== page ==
He started life in the fast lane ??? liming on the block, drugs and even theft.??As a child, Anthony looked up to his father, and so learned the ???block??? culture and all it entailed from a very early age.

Soon, he began giving trouble at home and in public ??? liming on the block with what he now terms as ???bad company???, fighting and taking away other people???s belongings.??

The one good thing Anthony had going for him was that he was smart, a trait that earned him a place at The St. Michael School.??But, unfortunately, his desire to live in the fast lane won out, and he continued to give even more serious trouble.

That trouble caught up with the young lad, earning him his first stint at the Government Industrial School (GIS) in 2010 for a six-week remand. He earned his second stint at the St. Philip institution in 2012, this time for three years, after being charged for theft.

???Being at the Government Industrial School makes you look at life a lot different??? For me I came to the realisation that crime doesn???t pay and at the end of the day, you can have all the help in the world; it comes down to you as the individual to decide that you want to change,??? Anthony declared.

His is one of the success stories coming out of the GIS, and Anthony benefited from the various programmes offered by the institution to reform those in its charge.

Anthony???s turning point came in 2011 when his father died, and his grandfather and stepfather passed away soon after. ???I told myself, Anthony, right now you are the only male figure in your family and you have to set the example for your three little sisters,??? he recalled.

During an interview with the Barbados Government Information Service, Anthony said he did not want his sisters repeating his mistakes, and decided that he wanted more out of life.

With this in mind, he sat five Caribbean Examinations Council (CXC) exams while at the GIS, and passed them all. Now, he is going through the application process at the Barbados Community College to further his studies in the hospitality sector.

The young man boasts that there is still much he learned at the GIS outside of academics. ???I picked up various skills. I do landscaping; I was into tailoring; I can make my own pants. My experience was a tough one but I came out with various skills,??? he admitted.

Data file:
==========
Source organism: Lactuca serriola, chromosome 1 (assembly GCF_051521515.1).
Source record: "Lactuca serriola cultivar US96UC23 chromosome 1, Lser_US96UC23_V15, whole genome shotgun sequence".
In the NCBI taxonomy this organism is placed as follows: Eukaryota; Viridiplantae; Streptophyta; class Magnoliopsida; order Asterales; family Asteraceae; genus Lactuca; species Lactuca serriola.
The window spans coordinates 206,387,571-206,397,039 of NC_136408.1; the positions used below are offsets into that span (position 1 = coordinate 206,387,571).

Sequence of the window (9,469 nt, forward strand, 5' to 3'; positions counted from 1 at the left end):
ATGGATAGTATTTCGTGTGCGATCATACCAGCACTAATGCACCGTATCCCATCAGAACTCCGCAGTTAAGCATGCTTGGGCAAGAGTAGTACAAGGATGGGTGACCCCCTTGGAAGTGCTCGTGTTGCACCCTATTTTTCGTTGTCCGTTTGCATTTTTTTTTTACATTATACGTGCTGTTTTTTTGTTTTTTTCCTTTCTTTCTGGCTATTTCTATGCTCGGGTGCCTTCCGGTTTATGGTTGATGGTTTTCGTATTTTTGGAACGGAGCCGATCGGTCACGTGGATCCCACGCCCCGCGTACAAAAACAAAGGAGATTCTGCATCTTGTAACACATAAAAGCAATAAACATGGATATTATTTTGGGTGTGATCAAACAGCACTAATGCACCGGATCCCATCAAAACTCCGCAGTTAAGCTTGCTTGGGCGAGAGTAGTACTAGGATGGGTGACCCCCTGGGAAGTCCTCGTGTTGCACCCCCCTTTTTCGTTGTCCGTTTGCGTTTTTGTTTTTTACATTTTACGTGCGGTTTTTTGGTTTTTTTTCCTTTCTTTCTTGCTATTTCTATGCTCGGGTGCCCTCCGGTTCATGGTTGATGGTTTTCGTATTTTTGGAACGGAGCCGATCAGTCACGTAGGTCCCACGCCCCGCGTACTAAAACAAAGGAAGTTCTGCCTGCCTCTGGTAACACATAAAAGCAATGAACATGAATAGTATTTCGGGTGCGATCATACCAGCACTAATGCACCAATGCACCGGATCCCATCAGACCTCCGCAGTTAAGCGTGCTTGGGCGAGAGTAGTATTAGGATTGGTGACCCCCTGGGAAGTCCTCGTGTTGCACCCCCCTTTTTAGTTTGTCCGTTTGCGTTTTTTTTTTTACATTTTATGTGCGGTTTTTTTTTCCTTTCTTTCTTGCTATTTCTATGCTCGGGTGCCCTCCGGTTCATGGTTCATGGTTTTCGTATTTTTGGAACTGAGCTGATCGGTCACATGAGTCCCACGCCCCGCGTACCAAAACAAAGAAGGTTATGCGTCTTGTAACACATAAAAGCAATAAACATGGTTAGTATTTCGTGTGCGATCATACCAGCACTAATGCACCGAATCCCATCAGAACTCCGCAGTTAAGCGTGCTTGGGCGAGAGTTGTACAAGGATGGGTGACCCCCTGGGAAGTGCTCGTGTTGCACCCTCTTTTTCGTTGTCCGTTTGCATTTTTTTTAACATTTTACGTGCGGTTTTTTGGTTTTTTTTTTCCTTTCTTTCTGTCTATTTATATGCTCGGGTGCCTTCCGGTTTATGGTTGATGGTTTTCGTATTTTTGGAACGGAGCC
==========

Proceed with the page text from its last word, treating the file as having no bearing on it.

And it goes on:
However, while he gives credit to the staff at the GIS for his turn around in life, the young man said he also had to give himself credit, because ???at the end of the day it comes down to you???.

Anthony said his stay at the GIS was one he would not forget, particularly as it was hard on his family, who came to see him for 15-minute visits once every three weeks.

???When you see your mother come through the gate, and as [soon as] you sit down and start to talk, the staff working at the door say ???time up??? and you see the reaction on your mother???s face, and your mother sees the reaction on your face, it breaks you down. It is real hard on your family and also on you when you are incarcerated,??? he stated.

However, his brush with the law and experience at GIS did not go in vain. Not only did Anthony rediscover himself and gain five CXC passes, but he also discovered who his true friends were.

???My advice is to know your friends. Because I could go to school with you, come on the block with you, and I could smile up in your face??? We could go and do this, we could party, we could go and fight, we could go and rob, at the end of the day that does not mean that we are friends,??? he stressed.

Anthony warned other young people that there were individuals out there who used people, and smiled with them until they got what they wanted.?????Me and my friend, we went everywhere together and did everything together. But we got in trouble and when we got in the court and I heard my ex-friend talk, you would swear we were strangers and didn???t know each other,??? he recalled.

He urged young persons to behave properly and stay in school, because otherwise, crime will catch up with you eventually.


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